Bulletin Articles

Bulletin Articles

“Don't Be Fooled”

Categories: Iron sharpens iron

And we know that the Son of God has come and has given us understanding, so that we may know him who is true; and we are in him who is true, in his Son Jesus Christ. He is the true God and eternal life. Little children, keep yourselves from idols.

(1 John 5.20-21)

At first glance, the last line of 1 John seems to have nothing to do with the rest of the letter.  John wrote about walking in truth, keeping Jesus’ commandments, loving one another, and the fact that Jesus came in the flesh.  He did not mention idols—at least, not directly. 

Who is the liar but he who denies that Jesus is the Christ? This is the antichrist, he who denies the Father and the Son.

(1 John 2.22)

Anti- is a Greek proposition meaning against, or in place of.  It’s not just that the antichrist denies Jesus’ teachings and divinity; rather, by his own teachings he replaces Jesus with something else—a cheap imitation of the real thing.  The heresy known as Docetism was growing in the churches, and John was pointing out that to deny God became flesh is to replace Jesus with a false god—an idol.  The idol may wear the same name as the real God, but it’s still an imposter.  Stay away!

This was neither the first, nor the last time Satan made use of parodies to lead God’s children astray.  Paul preached the gospel and founded the church in Corinth, but his departure was followed by the entrance, or perhaps the ascendency, of some unnamed teachers who bad-mouthed Paul, promoted themselves as better orators, with more knowledge and a greater understanding of the truth than the “humble” Paul (2Co 10.1).  For the sake of his “beloved children” (1Co 4.14), Paul insisted on addressing this problem and receiving the proper degree of respect.  He hinted that these pathetic imitations were taking credit for his work, saying that, by contrast, “We do not boast beyond limit in the labors of others” (2Co 10.15).  He writes that these upstarts, in effect, preach “another Jesus than the one we proclaimed,” along with a “a different spirit from the one you received” and “a different gospel from the one you accepted” (2Co 11.4).  Although decades prior and doubtless for different immediate reasons, this perfectly mirrors the situation in 1 John! 

But it gets better.  Paul calls these men “super-apostles,” using a word that he appears to have made up himself, ὑπερλίαν-huperlian.  This is a combination of two words, a preposition and an adverb, either of which would have been adequate for the job on its own.  The fact that Paul smushes them together in an awkward fashion, and uses the  word again in 12.11, combined with his biting sarcasm throughout this portion of the letter suggests he’s being glib.  An approximation in English might be, “super-duper apostles.”  That’s how they see themselves, anyway; but they’re just pale imitations of the real thing.

For such men are false apostles, deceitful workmen, disguising themselves as apostles of Christ. And no wonder, for even Satan disguises himself as an angel of light. So it is no surprise if his servants, also, disguise themselves as servants of righteousness.

(2 Corinthians 11.13-15)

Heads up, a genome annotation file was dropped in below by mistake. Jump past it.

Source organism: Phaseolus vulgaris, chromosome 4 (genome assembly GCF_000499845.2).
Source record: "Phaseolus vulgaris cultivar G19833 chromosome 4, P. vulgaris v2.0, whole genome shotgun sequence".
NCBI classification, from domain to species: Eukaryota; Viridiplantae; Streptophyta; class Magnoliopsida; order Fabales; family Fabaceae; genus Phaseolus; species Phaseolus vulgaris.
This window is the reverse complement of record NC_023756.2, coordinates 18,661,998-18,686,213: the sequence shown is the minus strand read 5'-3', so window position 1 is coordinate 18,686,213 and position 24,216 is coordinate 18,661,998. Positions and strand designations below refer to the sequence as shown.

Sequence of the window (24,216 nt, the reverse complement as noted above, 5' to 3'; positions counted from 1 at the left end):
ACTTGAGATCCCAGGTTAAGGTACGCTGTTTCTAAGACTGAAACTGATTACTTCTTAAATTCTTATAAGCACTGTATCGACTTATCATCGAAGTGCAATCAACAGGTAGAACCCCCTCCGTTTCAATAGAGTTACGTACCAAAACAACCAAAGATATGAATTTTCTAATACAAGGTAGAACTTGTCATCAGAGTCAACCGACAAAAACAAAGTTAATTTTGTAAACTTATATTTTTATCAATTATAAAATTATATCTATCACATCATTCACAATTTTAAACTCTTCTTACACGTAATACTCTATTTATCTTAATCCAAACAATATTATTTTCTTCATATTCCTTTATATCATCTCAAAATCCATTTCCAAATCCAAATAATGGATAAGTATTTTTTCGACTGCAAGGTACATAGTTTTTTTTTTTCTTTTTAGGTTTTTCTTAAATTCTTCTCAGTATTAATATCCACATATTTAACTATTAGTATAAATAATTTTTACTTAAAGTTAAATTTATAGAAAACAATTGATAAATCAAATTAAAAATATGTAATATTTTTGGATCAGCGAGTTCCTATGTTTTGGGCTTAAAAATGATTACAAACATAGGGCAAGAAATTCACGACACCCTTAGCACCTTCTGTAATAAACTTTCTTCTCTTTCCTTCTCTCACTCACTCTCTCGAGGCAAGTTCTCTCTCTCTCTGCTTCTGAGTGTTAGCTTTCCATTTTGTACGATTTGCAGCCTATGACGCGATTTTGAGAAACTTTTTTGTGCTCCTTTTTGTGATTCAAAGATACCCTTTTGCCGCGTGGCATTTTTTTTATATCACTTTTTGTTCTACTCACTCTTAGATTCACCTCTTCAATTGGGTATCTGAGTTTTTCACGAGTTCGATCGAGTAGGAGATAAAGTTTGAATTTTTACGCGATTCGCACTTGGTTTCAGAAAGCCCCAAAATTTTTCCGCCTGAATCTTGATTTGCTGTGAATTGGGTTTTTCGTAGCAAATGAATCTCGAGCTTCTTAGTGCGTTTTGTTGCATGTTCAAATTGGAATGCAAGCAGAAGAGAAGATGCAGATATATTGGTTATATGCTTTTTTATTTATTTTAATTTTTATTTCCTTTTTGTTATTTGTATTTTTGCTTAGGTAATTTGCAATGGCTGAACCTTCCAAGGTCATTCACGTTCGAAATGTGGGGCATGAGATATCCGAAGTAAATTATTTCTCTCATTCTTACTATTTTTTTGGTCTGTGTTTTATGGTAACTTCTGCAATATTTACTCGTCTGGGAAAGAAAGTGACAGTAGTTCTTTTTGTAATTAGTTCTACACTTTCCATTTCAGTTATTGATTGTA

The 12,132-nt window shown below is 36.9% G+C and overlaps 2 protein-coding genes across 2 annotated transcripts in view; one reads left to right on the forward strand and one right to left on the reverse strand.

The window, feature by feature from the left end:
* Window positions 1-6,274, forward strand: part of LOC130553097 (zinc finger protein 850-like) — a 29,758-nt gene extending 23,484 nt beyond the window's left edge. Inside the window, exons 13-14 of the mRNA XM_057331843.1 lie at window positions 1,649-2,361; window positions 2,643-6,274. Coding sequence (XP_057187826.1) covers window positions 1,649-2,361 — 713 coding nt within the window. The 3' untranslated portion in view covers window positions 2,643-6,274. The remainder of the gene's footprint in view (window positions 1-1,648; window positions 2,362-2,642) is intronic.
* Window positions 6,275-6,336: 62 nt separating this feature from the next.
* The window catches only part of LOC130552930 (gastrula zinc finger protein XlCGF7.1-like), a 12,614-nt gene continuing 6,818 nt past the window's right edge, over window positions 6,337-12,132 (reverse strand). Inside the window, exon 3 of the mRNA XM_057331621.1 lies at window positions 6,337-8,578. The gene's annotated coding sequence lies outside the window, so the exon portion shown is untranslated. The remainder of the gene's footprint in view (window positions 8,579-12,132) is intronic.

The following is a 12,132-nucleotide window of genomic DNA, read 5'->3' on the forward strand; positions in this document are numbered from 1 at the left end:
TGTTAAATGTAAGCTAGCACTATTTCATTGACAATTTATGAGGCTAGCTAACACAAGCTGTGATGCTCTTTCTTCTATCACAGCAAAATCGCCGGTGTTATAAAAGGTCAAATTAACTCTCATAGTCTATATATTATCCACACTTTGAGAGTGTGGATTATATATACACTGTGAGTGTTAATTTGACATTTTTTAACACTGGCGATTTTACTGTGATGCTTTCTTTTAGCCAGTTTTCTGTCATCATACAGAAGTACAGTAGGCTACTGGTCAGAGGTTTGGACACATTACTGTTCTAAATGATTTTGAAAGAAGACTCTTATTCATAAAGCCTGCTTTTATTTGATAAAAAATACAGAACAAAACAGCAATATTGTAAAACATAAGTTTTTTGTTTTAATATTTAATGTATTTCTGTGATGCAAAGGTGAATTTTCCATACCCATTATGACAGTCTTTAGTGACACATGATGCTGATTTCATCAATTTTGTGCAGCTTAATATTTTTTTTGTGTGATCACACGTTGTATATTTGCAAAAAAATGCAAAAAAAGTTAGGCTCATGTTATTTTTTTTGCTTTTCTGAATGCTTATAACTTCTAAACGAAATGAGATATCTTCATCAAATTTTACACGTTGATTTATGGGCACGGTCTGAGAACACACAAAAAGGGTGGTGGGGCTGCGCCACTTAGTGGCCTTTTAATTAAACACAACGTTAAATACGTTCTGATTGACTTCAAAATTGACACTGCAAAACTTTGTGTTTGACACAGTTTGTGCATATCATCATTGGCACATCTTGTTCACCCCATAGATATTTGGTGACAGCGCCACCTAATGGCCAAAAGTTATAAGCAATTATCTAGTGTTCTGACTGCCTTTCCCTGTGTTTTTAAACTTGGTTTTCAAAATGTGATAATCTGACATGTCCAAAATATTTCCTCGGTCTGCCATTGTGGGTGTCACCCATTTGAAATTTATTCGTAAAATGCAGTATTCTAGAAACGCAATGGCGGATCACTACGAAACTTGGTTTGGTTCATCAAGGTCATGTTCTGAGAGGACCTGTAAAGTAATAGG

These men were not pursuing Christ’s glory, but their own prestige and enrichment!  They were playing a part, nothing more.

Another example appears in John’s second and third letters.  John tells Gaius that faithful brothers “have gone out for the sake of the name,” preaching the Gospel and deserving our “support” (3Jn 7-8).  At the same time, he warns the church that “many deceivers have gone out into the world, those who do not confess the coming of Jesus Christ in the flesh” (2Jn 7).  This is the same heresy he covered in 1 John, and he calls its teacher “the deceiver and the antichrist” here, as well.  What is to be done about such a person?  John writes, “do not receive him into your house or give him any greeting, for whoever greets him takes part in his wicked works” (2Jn 10-11).  But when John names one of these antichrists in 3 John, he says that Diotrephes “refuses to welcome the brothers, and also stops those who want to and puts them out of the church” (3Jn 10).  Isn’t that pretty much what John said ought to be done, to someone like Diotrephes?  And here he is, using the same tactic, for Satan’s purposes!  He’s another imitation, a parody of the faithful preachers.

Let’s consider one last example.  There are several main characters in Revelation, who are generally not identified by name, but rather by symbols and descriptors.  This starts with the Father, who sits on heaven’s throne (ch4).  The Lamb stands before the throne, even though it appears “as though it had been slain” (5.6).  Also near the throne are “seven torches of fire, which are the seven spirits of God” (4.5).  Then there is the city of Jerusalem, which is also pictured as the Lamb’s “Bride” (19.7).  Corresponding to the Father is the Dragon (ch12), who rebels but cannot achieve victory.  Corresponding to the Lamb is the beast from the sea, who has a head with “a mortal wound, but its mortal wound was healed” (13.3).  Corresponding to the Spirit of God is the false prophet (ch13b). Corresponding to Jerusalem is “Babylon the great” (17.5), which is also pictured as “the great prostitute” (17.2), a parody of the Bride.

Considering that he is the father of lies, we should not be surprised that one of Satan’s favorite tactics is to make use of “false prophets, who come to you in sheep’s clothing but inwardly are ravenous wolves” (Mt 7.15).  Rather than create something of his own, he merely imitates the outward appearance of God’s good creation, while remaining polluted to his core.  Keep watch, and do not be fooled!

Jeremy Nettles